October 28, 2013
Investors are wary that the tranquility in eurozone bond markets could breed complacency ... Whether this new phase in the eurozone crisis is sustainable or simply the calm before the next storm will help determine the eurozone’s future. The stability reflects market confidence in the eurozone’s prospects – and the fact that fickle international investors fled at an early stage of the crisis. But overreliance on domestic investors has thrown Europe’s economic integration into reverse and may prove dangerous. While the calm may provide breathing space – lower bond yields cut financing costs – it could breed complacency. ... arguably a much bigger reason for the recent stability in eurozone bond markets across much of the rest of the region is that foreign investors have retreated. So far this year, domestic investors have accounted for almost 100 per cent of the net issuance of Italian and Spanish government debt, according to calculations by BNP Paribas. Of outstanding Spanish bonds, almost 70 per cent is currently held domestically. For Italy, the figure is almost 60 per cent. ... Japan has illustrated how a country, with strong domestic ownership, can operate with a level of public sector debt equivalent to more than 200 per cent of national output and still keep official borrowing costs down. Yields on 10-year Japanese government bonds are just 0.6 per cent. ... Yet the stability created by “re-domestication” of eurozone bond markets could prove fragile. A mounting concern of eurozone policy makers is the increased mutual dependence between banks and governments in the eurozone periphery, which could quickly exacerbate financial instability if a fresh crisis erupted somewhere in the financial system. ... The links between banks and sovereigns “basically changes the nature of the eurozone. Banks are acting as the arms of the central bank to help governments avoid default” ... Without outside investment, the struggling periphery economies could find it even harder to escape recession and produce the growth needed to reduce public-sector debt mountains.
In 1948, the behaviorist B.F. Skinner reported an experiment in which pigeons were presented with food at fixed intervals, with no relationship to any given pigeon’s behavior. Despite that lack of relationship, most of the pigeons developed distinct superstitious rituals and maneuvers, apparently believing that these actions resulted in food. As Skinner reported, “Their appearance as the result of accidental correlations with the presentation of the stimulus is unmistakable.” ... Superstition is a by-product of the search for patterns between events – usually occurring in close proximity. This kind of search for patterns is essential for the continuation of a species, but it also lends itself to false beliefs. As Foster and Kokko (2009) put it, “The inability of individuals – human or otherwise – to assign causal probabilities to all sets of events that occur around them… will often force them to make many incorrect causal associations, in order to establish those that are essential for survival.” ... The ability to infer cause and effect, based on the frequency with which one event co-occurs with some other event, is called “adaptive” or “Bayesian” learning. Humans, pigeons, and many animals have this ability to learn relationships in their world. Still, one thing that separates humans from animals is the ability to evaluate whether there is really any actual mechanistic link between cause and effect. When we stop looking for those links, and believe that one thing causes another because “it just does” – we give up the benefits of human intelligence and exchange them for the reflexive impulses of lemmings, sheep, and pigeons.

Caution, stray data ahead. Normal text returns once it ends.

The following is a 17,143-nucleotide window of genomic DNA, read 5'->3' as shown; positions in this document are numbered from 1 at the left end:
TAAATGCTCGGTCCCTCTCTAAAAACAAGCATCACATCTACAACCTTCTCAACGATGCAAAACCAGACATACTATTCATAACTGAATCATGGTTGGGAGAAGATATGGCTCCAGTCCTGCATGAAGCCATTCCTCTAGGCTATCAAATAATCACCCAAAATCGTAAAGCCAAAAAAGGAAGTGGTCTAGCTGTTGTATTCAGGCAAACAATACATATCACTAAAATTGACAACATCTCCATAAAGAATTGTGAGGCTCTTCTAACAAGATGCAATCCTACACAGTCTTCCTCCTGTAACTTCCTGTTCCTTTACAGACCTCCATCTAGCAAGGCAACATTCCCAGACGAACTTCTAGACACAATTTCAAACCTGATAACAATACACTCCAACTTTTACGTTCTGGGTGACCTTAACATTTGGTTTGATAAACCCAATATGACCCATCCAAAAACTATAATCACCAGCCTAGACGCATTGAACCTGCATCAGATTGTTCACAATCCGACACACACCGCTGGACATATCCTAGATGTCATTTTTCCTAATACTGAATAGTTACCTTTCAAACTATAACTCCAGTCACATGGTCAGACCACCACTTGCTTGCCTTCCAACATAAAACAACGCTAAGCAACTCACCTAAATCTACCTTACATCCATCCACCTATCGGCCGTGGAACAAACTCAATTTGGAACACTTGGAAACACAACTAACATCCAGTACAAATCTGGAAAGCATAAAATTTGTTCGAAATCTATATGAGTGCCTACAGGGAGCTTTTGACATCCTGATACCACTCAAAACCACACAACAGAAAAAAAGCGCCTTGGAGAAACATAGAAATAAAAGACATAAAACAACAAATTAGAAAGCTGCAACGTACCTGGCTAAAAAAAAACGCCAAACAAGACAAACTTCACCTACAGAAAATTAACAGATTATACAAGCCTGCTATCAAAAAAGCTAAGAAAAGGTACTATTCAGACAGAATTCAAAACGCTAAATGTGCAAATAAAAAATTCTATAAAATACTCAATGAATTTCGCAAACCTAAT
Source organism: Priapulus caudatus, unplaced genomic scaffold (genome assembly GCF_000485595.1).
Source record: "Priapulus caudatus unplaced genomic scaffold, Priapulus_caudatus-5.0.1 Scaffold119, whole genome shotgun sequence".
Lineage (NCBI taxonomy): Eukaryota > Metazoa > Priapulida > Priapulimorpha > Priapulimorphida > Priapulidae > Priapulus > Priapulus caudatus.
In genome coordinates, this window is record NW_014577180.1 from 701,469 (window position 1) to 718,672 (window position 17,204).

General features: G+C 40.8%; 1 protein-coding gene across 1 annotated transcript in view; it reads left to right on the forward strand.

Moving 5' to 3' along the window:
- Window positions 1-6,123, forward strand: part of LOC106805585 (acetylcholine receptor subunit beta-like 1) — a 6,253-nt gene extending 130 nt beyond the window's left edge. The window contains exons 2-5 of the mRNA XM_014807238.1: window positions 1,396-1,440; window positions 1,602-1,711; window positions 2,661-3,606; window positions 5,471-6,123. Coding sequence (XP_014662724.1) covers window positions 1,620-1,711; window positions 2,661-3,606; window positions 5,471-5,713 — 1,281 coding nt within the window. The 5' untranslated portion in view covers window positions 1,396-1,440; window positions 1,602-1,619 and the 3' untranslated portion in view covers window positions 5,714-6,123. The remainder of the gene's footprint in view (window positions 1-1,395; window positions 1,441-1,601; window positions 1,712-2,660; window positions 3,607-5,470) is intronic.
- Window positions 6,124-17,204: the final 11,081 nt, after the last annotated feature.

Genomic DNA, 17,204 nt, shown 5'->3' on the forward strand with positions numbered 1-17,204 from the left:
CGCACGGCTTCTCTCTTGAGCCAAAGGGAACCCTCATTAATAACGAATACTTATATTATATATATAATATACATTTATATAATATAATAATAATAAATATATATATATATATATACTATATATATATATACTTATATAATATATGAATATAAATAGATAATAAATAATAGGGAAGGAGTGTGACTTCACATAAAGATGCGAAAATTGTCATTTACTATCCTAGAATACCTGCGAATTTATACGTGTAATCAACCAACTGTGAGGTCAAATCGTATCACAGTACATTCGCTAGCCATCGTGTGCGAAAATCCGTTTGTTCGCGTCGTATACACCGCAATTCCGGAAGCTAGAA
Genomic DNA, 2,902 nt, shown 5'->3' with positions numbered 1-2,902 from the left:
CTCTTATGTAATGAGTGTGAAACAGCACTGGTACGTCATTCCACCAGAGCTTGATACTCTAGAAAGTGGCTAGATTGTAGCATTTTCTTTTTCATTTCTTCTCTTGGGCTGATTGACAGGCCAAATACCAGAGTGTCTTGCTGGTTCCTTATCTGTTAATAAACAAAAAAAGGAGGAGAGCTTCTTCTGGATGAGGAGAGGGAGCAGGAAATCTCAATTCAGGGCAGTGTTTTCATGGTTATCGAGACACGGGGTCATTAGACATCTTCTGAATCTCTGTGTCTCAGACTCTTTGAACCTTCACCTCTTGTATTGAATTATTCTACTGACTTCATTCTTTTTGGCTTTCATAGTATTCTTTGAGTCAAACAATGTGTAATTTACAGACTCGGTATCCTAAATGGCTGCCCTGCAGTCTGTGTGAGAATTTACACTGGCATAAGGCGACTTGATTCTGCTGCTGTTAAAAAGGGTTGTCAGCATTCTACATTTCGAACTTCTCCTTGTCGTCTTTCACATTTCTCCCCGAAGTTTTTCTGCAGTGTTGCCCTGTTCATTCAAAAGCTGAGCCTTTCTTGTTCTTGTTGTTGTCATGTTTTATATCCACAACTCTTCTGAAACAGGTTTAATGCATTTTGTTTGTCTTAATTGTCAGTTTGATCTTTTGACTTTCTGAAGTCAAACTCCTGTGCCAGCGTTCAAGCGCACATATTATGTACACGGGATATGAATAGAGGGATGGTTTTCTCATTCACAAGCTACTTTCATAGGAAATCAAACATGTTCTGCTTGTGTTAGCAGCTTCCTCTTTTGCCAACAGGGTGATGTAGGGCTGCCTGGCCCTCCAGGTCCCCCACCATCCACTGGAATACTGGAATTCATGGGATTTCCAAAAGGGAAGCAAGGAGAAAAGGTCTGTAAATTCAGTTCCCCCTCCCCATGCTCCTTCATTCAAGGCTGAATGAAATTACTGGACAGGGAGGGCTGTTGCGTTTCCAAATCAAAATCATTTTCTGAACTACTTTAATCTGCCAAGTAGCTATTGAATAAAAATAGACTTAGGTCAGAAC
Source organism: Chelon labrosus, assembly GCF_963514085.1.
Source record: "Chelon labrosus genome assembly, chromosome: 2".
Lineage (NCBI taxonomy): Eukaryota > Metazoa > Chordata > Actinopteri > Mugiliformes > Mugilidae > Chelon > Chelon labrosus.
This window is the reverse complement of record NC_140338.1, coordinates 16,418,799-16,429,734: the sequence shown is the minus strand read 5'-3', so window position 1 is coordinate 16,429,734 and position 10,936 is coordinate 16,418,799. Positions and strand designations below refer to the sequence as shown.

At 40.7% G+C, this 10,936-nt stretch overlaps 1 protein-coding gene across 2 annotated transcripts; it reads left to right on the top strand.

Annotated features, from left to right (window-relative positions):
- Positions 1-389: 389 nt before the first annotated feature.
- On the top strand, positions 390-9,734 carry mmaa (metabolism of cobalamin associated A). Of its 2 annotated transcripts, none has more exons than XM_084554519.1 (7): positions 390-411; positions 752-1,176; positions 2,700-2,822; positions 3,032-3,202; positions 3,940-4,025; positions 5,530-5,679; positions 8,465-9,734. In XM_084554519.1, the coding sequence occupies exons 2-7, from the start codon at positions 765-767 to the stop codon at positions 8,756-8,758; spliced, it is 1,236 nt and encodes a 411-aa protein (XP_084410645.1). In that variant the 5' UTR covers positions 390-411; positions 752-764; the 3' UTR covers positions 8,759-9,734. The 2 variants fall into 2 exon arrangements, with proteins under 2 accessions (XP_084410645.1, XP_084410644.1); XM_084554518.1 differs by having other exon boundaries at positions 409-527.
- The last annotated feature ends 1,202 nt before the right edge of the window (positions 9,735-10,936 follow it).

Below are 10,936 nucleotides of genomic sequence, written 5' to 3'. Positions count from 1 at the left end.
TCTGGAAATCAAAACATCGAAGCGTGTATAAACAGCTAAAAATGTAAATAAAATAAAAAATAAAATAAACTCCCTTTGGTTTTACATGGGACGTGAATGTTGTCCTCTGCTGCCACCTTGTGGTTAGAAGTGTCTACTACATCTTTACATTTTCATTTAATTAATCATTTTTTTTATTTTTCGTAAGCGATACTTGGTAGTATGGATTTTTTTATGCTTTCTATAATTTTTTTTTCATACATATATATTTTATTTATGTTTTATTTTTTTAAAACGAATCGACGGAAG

AS IF a global financial-market meltdown, the deepest U.S. recession in seventy years, an existential crisis in the euro zone and upheaval in the Middle East hadn’t already created enough trouble for one decade, now the unrest and anxiety have extended to some of the world’s most attractive emerging markets. Just in the past few months, we’ve seen a rough ride for India’s currency, furious nationwide protests in Turkey and Brazil, antigovernment demonstrations in Russia, strikes and violence in South Africa, and an ominous economic slowdown in all these countries. ... Adding to the uncertainty, as the carnage and confusion in Syria remind us, is the fact that there is no longer a single country or durable alliance of countries both willing and able to exercise consistent global leadership. ... it is all the more remarkable that there’s been so little noise from China, especially since the rising giant has experienced a once-in-a-decade leadership transition, slowing growth and a show trial involving one of the country’s best-known political personalities—all in just the past few months. Given that Europe and America, China’s largest trade partners, are still struggling to recover their footing, growth is slowing across much of the once-dynamic developing world, and the pace of economic and social change within China itself is gathering speed, it’s easy to wonder if this moment is merely the calm before China’s storm. ... Don’t bet on it. ... In a world where governments can’t afford to go it alone to protect their interests, China will struggle to build durable partnerships that extend its power.